7 Matching Annotations
  1. Apr 2023
    1. Link to: https://hypothes.is/a/lV19ytGBEe2ynWMu34UKUg

      This depreciation is done at the lowest level of exchange and caused the system to collapse rather quickly. What level is our current exchange done at such that the inequalities are pushed up multiple levels making the system seem more stable? How is instability introduced? How could it be minimized?

      Our current system is valued both by time and skill (using the measure of payment per hour).

      Compare this with salespeople who are paid on commission rather than on an hourly basis. They are then using their skill of sales ability and balancing time (and levels of chance) to create their outcomes, but at the same time, some of their work is built on the platform that sales management or the company provides. Who builds this and how do they get paid for it? Who provides sales leads? How is this calculated into the system costs?

      How do these ideas fit into the Bullshit Jobs thesis?

    2. Tradesmen, too, were quick to see that the exchange might be worked to their advantage; they brought unsaleable stock from their shops, exchanged it for labour notes, and then picked out the best of the saleable articles. Consequently the labour notes began to depreciate; trouble also arose with the proprietors of the premises, and the experiment came to an untimely end early in 1834.

      The labour exchange at Gray's Inn Road which began on September 3, 1832, which was based on Robert Owen's idea in The Crisis (June 1832), eventually collapsed in 1834 as the result of Greshham's Law in which "bad money drives out good." In this case, rather than money the object was the relative value of goods which were exchanged based on Labour notes. Labour notes were used to exchange unsaleable stock in shops for labour notes which were then used to purchase more valuable goods. This caused depreciation of the labor notes ultimately causing the experiment to collapse in 1834.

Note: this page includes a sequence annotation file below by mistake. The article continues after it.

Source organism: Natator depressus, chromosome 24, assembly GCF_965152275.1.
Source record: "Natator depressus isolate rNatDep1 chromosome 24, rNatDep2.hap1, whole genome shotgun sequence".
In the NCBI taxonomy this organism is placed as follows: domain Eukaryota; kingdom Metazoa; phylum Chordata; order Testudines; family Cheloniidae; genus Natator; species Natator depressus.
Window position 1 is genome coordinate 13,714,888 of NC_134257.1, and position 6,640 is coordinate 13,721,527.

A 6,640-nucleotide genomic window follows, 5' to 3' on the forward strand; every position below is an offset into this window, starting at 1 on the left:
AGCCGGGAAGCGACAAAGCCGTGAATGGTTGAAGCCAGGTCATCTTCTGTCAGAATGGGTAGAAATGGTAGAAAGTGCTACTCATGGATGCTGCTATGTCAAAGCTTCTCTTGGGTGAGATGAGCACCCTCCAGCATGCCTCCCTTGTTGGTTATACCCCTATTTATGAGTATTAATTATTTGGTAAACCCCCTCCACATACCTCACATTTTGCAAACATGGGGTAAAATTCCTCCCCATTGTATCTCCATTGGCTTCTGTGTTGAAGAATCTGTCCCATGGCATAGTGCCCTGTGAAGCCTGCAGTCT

2. Sep 2022
    1. This point may not appeal as much to liberal sensibilities, but any serious conversation of this study, or upward mobility generally, has to begin with the state of the two-parent family in America.

      This seems to fall back on the trope of "two-parent families are the natural state" when in reality, since the late 80's one's chances are better with a two-parent, two-income family which provides far greater stability. His argument here is conflating multiple complex items, an issue he takes with Gladwell himself.

      Why not peel apart this two-parent claim the same way? I suspect he may be nodding to the single-earner two-parent mode, but how prevalent is this in American culture now? What other pieces also underpin this? And is it different by state, by race, by culture, etc.

  3. Sep 2020
  4. Aug 2020
  5. Jun 2020